I enter Norway just one day before a compulsory Covid19 quarantine for travelers from Denmark is announced. Talk about good luck...! For lack of time (it's already late in the Summer) I've decided against following the coastal route and instead will use the national cycling route 5 going inland from Larvik to Geilo.

The ferry arrives in the late afternoon and a few hours later I find myself my first scenic camping spot in the Viking country -- not bad, I'm already hooked!

And it will continue like so: almost every day is another highlight. Not having to worry too much about being camping "illegally" makes finding a good spot, in theory, much easier.

In reality however it is not always quite so: easy: a lot of the land is not very accessible, for a number of reasons:

  1. Cycling along the fjords, the slope is often too steep to put up a tent. That is, unless you enjoy sleeping with all your blood being pumped either to your head or to your feet (I do not).
  2. Rocks! Unless you're set up between 4 huge boulders you usually want to stake out your tent in case the wind picks up (and it really likes to, oh yes). However a lot of the available surface is rocky (hello, Rallarvegen). Securing the tent here gets tricky. Camping on rocks? Naaaw, I don't like it so much.
  3. Wind: oh my! I've always had issues trusting my MSR Hubba Hubba in the wind, after a few sleepless nights in Turkey and I was really hesitant bringing it with me to Scandinavia. So unless the weather forecast shows little to now wind for my day's destination I'm making damn sure my tent is placed in a rather wind safe spot
  4. "Oh, this lawn looks comfy!" You think so? Well then it's probably marsh land! Step on it and you'll get wet feet within 5 seconds. Camp on it and... I actually don't know, because I haven't tried. I really don't feel the desire to turn my tent into a swimming pool anyways.
  5. "No camping" signs. Especially in the touristy parts of Norway (which there are a lot of), land owners have put up signs to deter people from camping.

Having said that, camping in Norway is still fucking great and easier than in many other places. Don't believe it? Check out the photos!

Some of my camp sites in Norway

Mallorca in the wind

On the road however there's no way of fighting a certain feeling of familiarity: German tourists are everywhere! Whenever you see a car in Norway carrying foreign license plates, it's probably a German camper van (and if it's not a camper van, it's a mini bus)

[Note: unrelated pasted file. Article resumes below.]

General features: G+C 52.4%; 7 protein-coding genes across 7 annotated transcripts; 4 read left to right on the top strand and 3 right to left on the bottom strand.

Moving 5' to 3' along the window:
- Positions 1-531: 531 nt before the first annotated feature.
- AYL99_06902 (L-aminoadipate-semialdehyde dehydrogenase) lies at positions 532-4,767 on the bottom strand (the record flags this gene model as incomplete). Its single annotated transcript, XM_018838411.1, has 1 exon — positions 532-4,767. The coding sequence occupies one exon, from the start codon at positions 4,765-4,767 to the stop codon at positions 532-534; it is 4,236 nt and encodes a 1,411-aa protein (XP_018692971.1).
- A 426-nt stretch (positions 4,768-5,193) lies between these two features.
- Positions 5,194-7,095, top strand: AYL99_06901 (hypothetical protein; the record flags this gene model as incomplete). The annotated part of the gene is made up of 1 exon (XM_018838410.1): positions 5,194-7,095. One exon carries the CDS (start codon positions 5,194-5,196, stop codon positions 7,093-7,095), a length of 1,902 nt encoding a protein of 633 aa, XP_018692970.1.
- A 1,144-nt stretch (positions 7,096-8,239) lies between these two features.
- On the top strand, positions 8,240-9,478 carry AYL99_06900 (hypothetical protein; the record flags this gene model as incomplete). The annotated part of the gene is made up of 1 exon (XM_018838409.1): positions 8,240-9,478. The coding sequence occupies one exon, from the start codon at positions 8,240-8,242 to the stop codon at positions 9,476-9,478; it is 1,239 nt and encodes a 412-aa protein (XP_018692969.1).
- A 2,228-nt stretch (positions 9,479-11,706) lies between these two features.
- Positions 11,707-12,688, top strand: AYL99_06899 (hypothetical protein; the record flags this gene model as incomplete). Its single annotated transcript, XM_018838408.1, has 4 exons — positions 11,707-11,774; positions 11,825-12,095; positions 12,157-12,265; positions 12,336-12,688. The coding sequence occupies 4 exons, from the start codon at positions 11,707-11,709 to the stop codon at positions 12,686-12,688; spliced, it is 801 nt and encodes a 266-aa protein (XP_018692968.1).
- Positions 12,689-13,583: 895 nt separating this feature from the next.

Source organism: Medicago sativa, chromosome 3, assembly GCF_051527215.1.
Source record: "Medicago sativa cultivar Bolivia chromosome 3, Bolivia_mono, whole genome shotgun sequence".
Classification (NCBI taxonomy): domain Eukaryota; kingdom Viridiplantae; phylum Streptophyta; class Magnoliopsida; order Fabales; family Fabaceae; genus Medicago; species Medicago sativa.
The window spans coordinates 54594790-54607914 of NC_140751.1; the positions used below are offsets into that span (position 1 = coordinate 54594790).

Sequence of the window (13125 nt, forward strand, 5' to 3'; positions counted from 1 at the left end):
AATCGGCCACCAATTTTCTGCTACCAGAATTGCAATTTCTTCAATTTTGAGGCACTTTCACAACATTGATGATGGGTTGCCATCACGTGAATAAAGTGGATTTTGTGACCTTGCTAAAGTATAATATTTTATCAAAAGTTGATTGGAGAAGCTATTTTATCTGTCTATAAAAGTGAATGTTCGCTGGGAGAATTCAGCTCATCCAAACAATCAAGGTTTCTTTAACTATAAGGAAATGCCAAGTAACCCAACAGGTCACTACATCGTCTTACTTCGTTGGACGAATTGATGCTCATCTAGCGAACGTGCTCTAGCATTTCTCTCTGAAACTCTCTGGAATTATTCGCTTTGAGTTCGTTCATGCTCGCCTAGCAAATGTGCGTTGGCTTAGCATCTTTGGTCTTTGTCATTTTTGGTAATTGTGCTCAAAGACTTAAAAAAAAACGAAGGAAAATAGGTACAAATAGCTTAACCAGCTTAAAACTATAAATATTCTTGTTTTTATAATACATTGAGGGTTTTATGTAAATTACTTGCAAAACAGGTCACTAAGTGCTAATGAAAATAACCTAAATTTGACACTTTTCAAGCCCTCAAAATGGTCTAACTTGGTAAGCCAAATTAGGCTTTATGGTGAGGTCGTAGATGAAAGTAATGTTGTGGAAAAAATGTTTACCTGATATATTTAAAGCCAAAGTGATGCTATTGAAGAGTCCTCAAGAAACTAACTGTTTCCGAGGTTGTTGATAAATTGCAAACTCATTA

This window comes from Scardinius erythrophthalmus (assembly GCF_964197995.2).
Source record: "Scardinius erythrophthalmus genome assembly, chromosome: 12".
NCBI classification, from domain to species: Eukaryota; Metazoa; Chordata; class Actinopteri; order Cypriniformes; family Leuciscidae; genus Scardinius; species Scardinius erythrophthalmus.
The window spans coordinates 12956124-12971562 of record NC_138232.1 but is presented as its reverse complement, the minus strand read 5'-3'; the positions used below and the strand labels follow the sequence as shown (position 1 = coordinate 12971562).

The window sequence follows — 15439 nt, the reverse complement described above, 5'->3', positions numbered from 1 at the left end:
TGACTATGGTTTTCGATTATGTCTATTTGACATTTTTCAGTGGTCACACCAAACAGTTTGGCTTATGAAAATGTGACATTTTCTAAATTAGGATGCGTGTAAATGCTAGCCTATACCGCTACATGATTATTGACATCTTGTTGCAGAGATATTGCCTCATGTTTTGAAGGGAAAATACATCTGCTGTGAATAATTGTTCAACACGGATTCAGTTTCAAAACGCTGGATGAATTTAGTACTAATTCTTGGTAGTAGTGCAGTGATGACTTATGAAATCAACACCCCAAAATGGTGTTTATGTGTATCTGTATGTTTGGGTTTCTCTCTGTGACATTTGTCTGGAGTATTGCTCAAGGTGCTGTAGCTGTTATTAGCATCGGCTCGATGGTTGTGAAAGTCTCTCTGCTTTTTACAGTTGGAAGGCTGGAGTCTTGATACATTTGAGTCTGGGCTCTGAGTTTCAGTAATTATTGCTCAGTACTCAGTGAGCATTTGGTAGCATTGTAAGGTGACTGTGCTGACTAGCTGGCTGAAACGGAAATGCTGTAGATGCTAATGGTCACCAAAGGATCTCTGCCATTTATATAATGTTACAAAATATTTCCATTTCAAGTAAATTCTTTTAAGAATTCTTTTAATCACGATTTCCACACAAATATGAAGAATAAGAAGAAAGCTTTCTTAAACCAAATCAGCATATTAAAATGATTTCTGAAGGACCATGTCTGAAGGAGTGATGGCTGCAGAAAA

In Germany it's a running gag to refer to the Spanish island of Mallorca as "Germany's 17th federal state" (because of the influx of German tourists there). Well if that was the case, Norway might as well be the 18th. And not everybody is too happy about that:

At one of the hidden camp sites there's a guest book (containing entries in mostly German language). A Norwegian visitor writes (also in German language): "There are too many Germans here. And they are shitting everywhere!". Which is... partly true, I guess: the toilet discipline in the woods is not too great in some areas, as you can tell from the many tissues laying around in the forest.

However I personally wouldn't dare to assume the nationality of the tissue spreader!

Day of the angry farmer

I wouldn't have expected to have my "worst" wild camping experience in Norway. (Still, I'm putting "worst" in in quotation marks because in the end, all turned out well). What happened was this:

The next day I was supposed to take a short ferry ride across a fjord. Guessing there wouldn't be any space in the small village I would have to descend to in order to board the ferry the next morning I decided to stay on a large, freshly cut lawn. Uphill and far away from the village with no buildings or animals around. My tent isn't too exposed, but still visible if someone passing by takes a good look.

The next morning I take my time to get the cold out of my bones. And sure enough, at 11 am while I'm still packing up, I hear a tractor going by. Only it isn't going by but instead turns into the field and heads straight towards me. Hmmmmmmmh!

The farmer is not amused.

"You have to pay money!", he shouts at me when I ask him if he minds me staying on the grass last night.

The fact that I don't have any Norwegian currency (in fact I've been going completely cash-less in Norway) does not deter him in the least.